Tag Archives: North Carolina

“Son of the Rough South – an Uncivil Memoir” by Karl Fleming

This book was a Christmas gift from my son, who knows what I like. He knows about my desire to understand the history I have lived through, especially the Sixties and the Civil Rights movement, and he knows I like biography and autobiography. He found this paperback in a used bookstore. (Publication date 2005, 418 pages + index, published by Perseus Books Group.)

That said… I had some trouble getting myself to READ this book. I was under the weather after Christmas (the classic Christmas cold) and didn’t feel strong enough to confront in detail the ugly truth about the American battle for desegregation. So I read slowly, taking chapters out of order.

I’m PROFOUNDLY glad I persisted! Son of the Rough South is an amazing piece of first person writing. Karl Fleming worked for Newsweek magazine, hired by their Atlanta bureau in 1961. He was a aggressive reporter, a skilled interviewer and an expert at “setting the scene” in order to catch the reader’s interest.

I’ve long recognized that people like me should be grateful for the adrenaline freaks among us. Who else is going to drive ambulances and work in the ER? I didn’t realize that a journalist may be part of the adrenaline crowd. Fleming covered some of the most appallingly dangerous, violent events of the southern Civil Rights struggle. His sympathies were entirely with the Black communities, but he reported as evenhandedly as he knew how. (Most) southern white police officers and political leaders hated his guts.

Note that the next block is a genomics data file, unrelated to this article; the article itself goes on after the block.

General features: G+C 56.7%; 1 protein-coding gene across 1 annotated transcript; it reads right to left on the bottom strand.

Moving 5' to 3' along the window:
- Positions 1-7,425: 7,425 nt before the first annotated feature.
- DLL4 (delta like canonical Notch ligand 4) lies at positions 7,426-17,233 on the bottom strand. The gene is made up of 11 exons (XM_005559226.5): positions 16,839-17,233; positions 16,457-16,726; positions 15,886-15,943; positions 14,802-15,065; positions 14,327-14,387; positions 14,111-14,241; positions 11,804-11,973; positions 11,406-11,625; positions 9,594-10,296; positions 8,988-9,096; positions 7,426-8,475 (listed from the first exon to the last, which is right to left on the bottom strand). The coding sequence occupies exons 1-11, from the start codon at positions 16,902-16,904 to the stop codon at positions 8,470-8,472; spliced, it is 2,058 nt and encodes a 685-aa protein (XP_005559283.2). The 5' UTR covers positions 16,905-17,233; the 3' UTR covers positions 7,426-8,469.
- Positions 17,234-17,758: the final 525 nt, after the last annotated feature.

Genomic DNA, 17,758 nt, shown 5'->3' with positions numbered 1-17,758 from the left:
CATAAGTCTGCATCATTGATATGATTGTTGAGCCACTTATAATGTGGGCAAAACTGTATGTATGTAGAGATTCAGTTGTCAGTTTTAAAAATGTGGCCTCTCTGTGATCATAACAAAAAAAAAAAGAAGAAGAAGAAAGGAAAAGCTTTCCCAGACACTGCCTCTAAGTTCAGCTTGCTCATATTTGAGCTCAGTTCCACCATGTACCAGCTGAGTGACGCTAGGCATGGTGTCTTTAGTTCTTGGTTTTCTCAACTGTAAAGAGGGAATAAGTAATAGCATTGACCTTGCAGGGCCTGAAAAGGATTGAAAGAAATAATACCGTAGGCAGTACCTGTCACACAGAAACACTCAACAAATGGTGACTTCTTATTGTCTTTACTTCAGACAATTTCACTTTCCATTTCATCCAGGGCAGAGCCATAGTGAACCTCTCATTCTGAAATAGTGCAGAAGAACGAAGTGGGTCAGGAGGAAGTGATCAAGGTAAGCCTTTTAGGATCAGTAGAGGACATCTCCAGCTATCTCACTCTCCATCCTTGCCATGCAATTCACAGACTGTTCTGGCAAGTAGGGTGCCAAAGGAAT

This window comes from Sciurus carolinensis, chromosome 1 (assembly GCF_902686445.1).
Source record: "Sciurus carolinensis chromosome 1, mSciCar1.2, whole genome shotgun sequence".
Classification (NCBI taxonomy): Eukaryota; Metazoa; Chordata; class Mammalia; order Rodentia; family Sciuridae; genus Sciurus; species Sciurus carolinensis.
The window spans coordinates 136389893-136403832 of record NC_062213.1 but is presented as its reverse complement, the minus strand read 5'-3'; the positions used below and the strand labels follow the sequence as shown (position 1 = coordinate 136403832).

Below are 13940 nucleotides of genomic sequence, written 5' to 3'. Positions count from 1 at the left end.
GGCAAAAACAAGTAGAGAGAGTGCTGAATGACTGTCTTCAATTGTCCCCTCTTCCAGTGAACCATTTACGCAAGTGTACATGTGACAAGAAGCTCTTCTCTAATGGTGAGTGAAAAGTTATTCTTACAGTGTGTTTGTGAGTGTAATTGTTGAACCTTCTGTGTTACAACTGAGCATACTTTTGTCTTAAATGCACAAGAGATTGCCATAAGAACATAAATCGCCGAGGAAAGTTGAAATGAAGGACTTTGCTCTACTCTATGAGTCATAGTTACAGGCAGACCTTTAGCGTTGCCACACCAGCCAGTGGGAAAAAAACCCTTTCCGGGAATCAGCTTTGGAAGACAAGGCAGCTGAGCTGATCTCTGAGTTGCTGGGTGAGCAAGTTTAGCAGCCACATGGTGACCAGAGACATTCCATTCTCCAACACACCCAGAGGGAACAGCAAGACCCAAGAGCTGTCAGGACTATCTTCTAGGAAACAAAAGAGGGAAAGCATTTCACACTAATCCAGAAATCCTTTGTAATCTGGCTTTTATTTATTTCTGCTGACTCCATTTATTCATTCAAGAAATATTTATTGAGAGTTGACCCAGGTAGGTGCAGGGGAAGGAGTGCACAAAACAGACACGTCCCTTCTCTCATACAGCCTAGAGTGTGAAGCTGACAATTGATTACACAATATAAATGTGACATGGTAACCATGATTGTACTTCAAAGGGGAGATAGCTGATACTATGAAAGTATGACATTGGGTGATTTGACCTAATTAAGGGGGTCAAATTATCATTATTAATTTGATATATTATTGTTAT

When Fleming moved to Los Angeles in 1966, he thought he was leaving the civil rights battle behind. But he wandered into Watts, the Black section of the city that exploded in May of that year, encountered a hostile crowd and was beaten almost to death. His skull was fractured, brain injured, jaws broken, life altered.

In the aftermath, Fleming was surprised to realize he did not feel anger towards the young Black men who assaulted him. To Fleming, IT WAS NOT ABOUT RACE. It was about power. He was always going to side with the underdog.

The account of Fleming’s adventures in the desegregating South would be enough to make this a good book, but he framed it with accounts of his childhood and later adulthood.

Fleming’s childhood was shaped by the awful poverty of the Great Depression. His widowed, ailing mother placed him and his half-sister in the Methodist Orphanage at Raleigh, North Carolina when Fleming was eight. Fleming’s account dissects his experience there, both negative and positive. In some ways, it was a model institution, in other ways a traumatic Dickensian nightmare. Anyone interested in the evolution child welfare policies should read this.

Many public figures of the Civil Rights movement show up in this book. Martin Luther King and Stokely Carmichael were of particular interest to me, and I was pleased that Fleming mentioned Fannie Lou Hamer and the 1964 Democratic National Convention in Atlantic City, NJ.

All of this leaves me with the question, how did we end up where we are NOW, in 2016? What’s better, what’s worse, and what has been totally unexpected?

One thing that has changed is language. I’ve followed Fleming in using the term “Black”. Perhaps I should have used African American. Fleming quotes his sources saying everything from “colored” and “Negro” to “coon” and worse.

Son of the Rough South is well written, fast paced and highly informative. I recommend it unreservedly.